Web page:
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dc.contributor.advisorJones, Darryl
dc.contributor.authorRiordan, Julie Ann
dc.date.accessioned2018-01-23T02:47:34Z
dc.date.available2018-01-23T02:47:34Z
dc.date.issued2015
dc.identifier.doi10.25904/1912/1874
dc.identifier.urihttp://hdl.handle.net/10072/366949
dc.description.abstractThis study aimed to investigate the competitive family dynamics of breeding Black-faced Cormorants (Phalacrocorax fuscescens) at Outer Harbour, South Australia. Mating and parental care behaviours are complex yet fundamental to family dynamics. Family interactions are highly influenced by access to resources and the degree of relatedness between individuals. Competition between family members is expected to increase when access to resources is limited. Individuals within a family have different degrees of relatedness and thus compete for resources because they do not necessarily share the same reproductive interests. Resource limitation and relatedness are thus sources of intra-familial conflict that was a focus in my study. All family members are affected by resource shortages. Adults insure against reproducing in an uncertain world by laying optimistic clutches. Adults may then play favourites and trim the size of the brood if access to resources decreases. Hatching asynchrony facilitates this brood reduction because adults provide first-hatched core nestlings with physical and developmental advantages over later-hatched marginal nestlings. Core nestlings compete with marginal nestlings by begging and/or using overt aggression to dominate adult food supply, generally resulting in weaker marginal nestlings dying from starvation or siblicide. Marginal nestlings thus bear the brunt of resource shortages.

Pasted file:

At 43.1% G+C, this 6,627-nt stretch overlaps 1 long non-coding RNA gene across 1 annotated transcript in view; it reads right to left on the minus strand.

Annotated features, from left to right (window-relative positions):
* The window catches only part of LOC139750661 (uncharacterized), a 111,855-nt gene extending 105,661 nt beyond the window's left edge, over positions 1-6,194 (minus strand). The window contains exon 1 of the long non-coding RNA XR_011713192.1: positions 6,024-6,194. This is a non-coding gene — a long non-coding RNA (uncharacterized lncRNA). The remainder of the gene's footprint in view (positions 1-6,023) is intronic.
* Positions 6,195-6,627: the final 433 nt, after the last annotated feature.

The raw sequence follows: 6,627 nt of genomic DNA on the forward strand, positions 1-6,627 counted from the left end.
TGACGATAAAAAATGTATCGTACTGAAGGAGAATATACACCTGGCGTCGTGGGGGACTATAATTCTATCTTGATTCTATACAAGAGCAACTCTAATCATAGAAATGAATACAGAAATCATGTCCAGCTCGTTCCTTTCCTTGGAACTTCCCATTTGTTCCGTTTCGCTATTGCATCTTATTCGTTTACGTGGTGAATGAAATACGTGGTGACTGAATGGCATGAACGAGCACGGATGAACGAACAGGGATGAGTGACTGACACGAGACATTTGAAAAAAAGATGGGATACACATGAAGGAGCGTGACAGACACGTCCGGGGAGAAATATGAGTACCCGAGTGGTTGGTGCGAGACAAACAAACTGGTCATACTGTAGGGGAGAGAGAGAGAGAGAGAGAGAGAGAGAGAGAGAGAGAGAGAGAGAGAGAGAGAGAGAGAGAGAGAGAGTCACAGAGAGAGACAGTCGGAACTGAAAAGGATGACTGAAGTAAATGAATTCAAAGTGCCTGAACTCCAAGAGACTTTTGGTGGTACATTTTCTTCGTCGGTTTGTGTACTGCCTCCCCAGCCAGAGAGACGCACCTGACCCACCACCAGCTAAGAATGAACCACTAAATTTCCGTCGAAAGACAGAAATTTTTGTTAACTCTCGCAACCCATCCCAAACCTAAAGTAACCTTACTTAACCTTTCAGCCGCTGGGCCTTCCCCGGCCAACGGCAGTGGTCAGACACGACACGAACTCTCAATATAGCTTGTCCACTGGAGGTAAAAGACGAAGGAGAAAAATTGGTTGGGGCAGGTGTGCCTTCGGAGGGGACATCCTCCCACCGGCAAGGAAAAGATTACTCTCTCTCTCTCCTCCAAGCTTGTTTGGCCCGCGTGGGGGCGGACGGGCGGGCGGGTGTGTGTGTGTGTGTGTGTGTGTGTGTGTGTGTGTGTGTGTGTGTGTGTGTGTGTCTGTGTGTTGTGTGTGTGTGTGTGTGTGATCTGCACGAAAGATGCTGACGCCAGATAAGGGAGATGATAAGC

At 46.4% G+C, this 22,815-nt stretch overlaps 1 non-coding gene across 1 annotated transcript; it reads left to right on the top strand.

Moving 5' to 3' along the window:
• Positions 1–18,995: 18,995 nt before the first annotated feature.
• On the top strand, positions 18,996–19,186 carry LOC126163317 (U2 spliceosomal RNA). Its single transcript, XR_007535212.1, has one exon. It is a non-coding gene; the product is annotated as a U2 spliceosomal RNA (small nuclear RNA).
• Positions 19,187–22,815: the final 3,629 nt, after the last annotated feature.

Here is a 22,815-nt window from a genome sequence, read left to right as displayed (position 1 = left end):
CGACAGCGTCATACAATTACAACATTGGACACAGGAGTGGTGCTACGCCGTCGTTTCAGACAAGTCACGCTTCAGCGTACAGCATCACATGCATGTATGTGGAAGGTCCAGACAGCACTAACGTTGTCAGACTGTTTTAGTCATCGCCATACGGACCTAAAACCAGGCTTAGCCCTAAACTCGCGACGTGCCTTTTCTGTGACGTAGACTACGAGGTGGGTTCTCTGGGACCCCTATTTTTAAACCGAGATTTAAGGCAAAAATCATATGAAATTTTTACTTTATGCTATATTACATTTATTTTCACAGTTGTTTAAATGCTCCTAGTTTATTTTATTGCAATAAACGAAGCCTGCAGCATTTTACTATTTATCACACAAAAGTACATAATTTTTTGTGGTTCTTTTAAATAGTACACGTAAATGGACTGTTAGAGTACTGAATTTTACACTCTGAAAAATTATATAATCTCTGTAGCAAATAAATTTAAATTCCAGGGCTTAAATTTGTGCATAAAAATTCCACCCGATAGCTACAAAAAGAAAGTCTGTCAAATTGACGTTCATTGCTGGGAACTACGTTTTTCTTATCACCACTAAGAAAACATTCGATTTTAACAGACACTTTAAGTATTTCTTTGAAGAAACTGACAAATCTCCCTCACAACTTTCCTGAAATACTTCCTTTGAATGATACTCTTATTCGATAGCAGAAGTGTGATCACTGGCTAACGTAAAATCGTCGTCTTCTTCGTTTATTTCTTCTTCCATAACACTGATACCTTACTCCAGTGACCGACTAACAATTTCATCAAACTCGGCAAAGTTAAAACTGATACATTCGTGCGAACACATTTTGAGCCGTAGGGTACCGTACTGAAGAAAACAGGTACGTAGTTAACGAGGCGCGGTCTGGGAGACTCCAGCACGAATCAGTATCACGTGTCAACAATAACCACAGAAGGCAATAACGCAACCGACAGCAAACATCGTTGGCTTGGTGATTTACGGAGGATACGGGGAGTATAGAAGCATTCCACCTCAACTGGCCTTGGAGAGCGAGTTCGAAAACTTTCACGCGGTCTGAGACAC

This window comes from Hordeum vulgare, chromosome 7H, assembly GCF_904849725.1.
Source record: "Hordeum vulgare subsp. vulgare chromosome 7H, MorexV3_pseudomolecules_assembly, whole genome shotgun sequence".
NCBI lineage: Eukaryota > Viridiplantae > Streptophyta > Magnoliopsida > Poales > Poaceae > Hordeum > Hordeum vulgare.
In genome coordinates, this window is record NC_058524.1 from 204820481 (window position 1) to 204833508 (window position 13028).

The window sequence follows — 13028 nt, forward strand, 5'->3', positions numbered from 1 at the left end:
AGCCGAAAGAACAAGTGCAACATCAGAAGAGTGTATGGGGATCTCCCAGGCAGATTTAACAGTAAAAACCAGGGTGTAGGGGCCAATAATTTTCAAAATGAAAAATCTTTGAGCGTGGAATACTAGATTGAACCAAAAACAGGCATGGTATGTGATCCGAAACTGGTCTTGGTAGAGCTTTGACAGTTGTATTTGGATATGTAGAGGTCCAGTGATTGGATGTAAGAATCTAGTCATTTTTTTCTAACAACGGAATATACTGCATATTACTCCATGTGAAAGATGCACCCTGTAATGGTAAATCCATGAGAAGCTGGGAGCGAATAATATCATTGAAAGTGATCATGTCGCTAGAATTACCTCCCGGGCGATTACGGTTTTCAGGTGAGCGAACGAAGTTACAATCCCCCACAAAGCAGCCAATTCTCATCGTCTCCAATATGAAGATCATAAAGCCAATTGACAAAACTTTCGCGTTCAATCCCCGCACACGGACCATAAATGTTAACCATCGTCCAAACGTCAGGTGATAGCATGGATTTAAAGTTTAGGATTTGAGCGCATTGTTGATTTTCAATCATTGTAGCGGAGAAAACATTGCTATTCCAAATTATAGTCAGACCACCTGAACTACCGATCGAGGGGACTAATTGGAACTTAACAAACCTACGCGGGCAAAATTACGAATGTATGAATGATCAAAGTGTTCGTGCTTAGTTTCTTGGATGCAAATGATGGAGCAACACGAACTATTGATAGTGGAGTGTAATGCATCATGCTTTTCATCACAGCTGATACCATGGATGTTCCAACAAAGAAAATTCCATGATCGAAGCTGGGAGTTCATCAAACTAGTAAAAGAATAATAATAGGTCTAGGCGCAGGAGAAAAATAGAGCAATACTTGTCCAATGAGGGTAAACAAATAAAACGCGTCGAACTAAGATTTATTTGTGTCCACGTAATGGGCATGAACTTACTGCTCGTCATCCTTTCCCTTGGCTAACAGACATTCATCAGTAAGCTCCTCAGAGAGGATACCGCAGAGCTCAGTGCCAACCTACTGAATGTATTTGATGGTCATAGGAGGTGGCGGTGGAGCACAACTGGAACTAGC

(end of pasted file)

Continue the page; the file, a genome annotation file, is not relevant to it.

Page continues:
dc.languageEnglish
dc.publisherGriffith University
dc.publisher.placeBrisbane
dc.rights.copyrightThe author owns the copyright in this thesis, unless stated otherwise.
dc.subject.keywordsBlack-faced Cormorants (Phalacrocorax fuscescens)
dc.subject.keywordsBlack-faced Cormorants breeding
dc.subject.keywordsBlack-faced Cormorants ecology
dc.titleCompetitive Family Dynamics in a Breeding Population of Black-faced Cormorants (Phalacrocorax fuscescens) at Outer Harbour, South Australia
dc.typeGriffith thesis
gro.facultyScience, Environment, Engineering and Technology
gro.rights.copyrightThe author owns the copyright in this thesis, unless stated otherwise.
gro.hasfulltextFull Text
dc.contributor.otheradvisorClegg, Sonya
dc.rights.accessRightsPublic
gro.identifier.gurtIDgu1459991625928
gro.source.ADTshelfnoADT0
gro.source.GURTshelfnoGURT
gro.thesis.degreelevelThesis (PhD Doctorate)
gro.thesis.degreeprogramDoctor of Philosophy (PhD)
gro.departmentGriffith School of Environment
gro.griffith.authorRiordan, Julie Ann


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